THE STORY OF THE CHINESE FARMER
Chief Investment Officer
Business Development & Marketing
There is a sagacious tale told by Alan Watts about the Chinese Farmer; it goes like this:
Once upon a time there was a Chinese farmer whose horse ran away. That evening, all of his neighbours came around to commiserate. They said, “We are so sorry to hear your horse has run away. This is most unfortunate.” The farmer said, “Maybe.” The next day the horse came back bringing seven wild horses with it, and in the evening everybody came back and said, “Oh, isn’t that lucky. What a great turn of events. You now have eight horses!” The farmer again said, “Maybe.”
The following day his son tried to break one of the horses, and while riding it, he was thrown and broke his leg. The neighbours then said, “Oh dear, that’s too bad,” and the farmer responded, “Maybe.” The next day the conscription officers came around to conscript people into the army, and they rejected his son because he had a broken leg. Again all the neighbours came around and said, “Isn’t that great!” Again, he said, “Maybe.”
And so it is in the world of investments… toward the end of 2020 equities had a terrific run – the combination of positive news associated with a number of vaccine options looming, the outcome of U.S. elections, the finalisation of Brexit, and an ostensibly V-Shaped economic recovery powered equities to new highs in US markets and has local bulls bouncing happily to Jerusalema.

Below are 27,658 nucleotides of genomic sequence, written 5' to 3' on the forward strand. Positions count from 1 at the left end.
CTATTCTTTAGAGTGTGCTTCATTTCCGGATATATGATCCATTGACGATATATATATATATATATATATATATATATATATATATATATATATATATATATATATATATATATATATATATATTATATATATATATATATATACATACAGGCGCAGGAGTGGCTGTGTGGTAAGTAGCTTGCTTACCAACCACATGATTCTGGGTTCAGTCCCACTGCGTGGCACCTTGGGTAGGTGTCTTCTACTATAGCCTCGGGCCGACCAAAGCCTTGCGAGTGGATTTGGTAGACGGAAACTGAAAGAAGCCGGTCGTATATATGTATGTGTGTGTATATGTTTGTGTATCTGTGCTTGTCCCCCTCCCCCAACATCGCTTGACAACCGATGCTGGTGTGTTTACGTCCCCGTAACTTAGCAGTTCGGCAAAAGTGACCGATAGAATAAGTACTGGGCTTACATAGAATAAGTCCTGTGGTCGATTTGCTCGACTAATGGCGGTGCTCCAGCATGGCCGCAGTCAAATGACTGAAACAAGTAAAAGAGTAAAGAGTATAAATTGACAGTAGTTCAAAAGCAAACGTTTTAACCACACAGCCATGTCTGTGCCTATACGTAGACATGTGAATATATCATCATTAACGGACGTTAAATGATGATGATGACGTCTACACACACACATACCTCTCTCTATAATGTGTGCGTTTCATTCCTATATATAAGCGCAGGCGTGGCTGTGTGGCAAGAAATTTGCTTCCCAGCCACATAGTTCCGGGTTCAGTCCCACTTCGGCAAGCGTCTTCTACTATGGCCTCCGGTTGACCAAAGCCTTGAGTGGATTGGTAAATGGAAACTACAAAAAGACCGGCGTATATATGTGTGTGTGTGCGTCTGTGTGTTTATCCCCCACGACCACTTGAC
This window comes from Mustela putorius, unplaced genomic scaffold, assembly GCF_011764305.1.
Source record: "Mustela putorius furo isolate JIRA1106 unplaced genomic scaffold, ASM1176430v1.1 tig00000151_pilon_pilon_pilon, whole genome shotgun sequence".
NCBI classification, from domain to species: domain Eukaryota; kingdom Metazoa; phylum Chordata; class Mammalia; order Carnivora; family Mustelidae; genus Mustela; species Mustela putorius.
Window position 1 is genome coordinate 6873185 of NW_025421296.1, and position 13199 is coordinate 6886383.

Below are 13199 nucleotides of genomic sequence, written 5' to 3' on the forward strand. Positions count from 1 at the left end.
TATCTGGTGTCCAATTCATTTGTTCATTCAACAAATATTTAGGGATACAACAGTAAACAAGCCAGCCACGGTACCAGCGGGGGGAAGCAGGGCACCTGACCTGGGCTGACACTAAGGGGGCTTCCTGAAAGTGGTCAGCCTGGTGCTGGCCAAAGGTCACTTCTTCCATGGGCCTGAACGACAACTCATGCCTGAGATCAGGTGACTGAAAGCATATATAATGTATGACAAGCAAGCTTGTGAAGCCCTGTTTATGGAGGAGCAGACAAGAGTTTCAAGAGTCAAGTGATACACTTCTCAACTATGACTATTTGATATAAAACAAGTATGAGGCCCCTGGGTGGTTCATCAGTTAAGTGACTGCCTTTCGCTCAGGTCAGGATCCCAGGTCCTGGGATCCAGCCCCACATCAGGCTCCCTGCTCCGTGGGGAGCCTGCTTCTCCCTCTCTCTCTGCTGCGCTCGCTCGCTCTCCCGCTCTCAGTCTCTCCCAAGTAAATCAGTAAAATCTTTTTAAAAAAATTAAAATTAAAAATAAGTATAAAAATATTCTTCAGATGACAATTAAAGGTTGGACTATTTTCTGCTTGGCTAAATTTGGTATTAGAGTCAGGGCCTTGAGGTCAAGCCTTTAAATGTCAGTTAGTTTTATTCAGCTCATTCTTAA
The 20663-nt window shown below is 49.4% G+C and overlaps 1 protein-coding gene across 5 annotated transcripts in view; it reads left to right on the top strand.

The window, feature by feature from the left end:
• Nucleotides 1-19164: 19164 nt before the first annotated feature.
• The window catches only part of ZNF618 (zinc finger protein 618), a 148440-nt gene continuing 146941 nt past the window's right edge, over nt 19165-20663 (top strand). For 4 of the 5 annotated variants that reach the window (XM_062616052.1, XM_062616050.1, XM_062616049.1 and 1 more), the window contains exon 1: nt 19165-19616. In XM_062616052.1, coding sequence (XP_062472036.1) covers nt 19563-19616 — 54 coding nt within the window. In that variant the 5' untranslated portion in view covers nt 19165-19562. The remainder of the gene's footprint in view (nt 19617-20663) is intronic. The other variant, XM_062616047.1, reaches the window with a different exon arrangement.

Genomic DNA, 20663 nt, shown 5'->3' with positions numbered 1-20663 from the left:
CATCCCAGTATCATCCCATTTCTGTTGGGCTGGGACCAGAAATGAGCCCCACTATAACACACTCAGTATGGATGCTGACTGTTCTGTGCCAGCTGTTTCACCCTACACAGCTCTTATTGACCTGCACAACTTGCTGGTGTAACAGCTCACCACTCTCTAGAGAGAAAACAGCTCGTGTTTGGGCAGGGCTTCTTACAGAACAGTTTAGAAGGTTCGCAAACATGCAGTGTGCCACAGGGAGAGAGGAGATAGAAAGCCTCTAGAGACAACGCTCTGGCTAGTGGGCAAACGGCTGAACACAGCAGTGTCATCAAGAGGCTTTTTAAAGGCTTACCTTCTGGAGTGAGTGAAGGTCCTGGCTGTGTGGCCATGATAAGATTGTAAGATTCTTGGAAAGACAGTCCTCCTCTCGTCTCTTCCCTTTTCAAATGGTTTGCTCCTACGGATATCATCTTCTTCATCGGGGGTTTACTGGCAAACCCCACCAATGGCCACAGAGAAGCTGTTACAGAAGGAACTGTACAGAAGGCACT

The final quarter of 2020 delivered the following returns: 9.8% from equities, 6.7% from bonds and 1% from cash; it appears that normal is re-establishing itself, and the market is behaving as expected with equities outperforming the other asset classes…but we should never forget that what is normal to the spider is chaos to the fly.
Nevertheless, equities are back running - isn’t that great! Maybe.
Gryphon’s decision to exit equities in August 2018 has resulted in the multi asset funds being underweight equities since then; as a result of this, the relative performance of these funds lags for the quarter.
Oh, dear, that’s too bad! Maybe...
Let’s have a look at what Gryphon’s multi asset funds delivered for the year?
While the returns of the funds over the last quarter were decidedly muted, the volatility in the first quarter supports the view of having been exposed to cash versus bonds or equities.
The sell-off in bonds as South Africa was downgraded, provided the opportunity to then purchase bonds at very attractive levels and our investors have benefited handsomely as value has manifested.
As you can see from the graph below, equities’ stellar returns over the last part of the year did not eclipse that of bonds for the full year.
Our recent article proffering analysis of the 19% annual performance of the multi asset funds serves to validate the crucial foundations upon which these funds are built: firstly, that the bulk of return is added via asset allocation and secondly, that Gryphon’s ability to choose the appropriate asset class at a point in time has resulted in consistent returns for investors.
The graph below illustrates the growth of the underlying asset classes against the performance of the multi asset funds since their inception in April 2014 to 31 December 2020; it’s notable that both funds outperform all underlying constituents.
We believe that, over the longer-term, equities is the asset class of choice to generate inflation-beating returns. It could reasonably be expected therefore, that these funds would be exposed to equities for extended periods of time.
Having said that, the overarching purpose of Gryphon’s multi asset funds is to protect investor’s capital. This may mean that, as a result of the underlying asset class, there are times when our returns are out of synch with the rest of the market which is why diversification is a critical element of portfolio construction. These funds offer two bites at that cherry…preservation of capital and uncorrelated returns…that’s no maybe, that’s just great!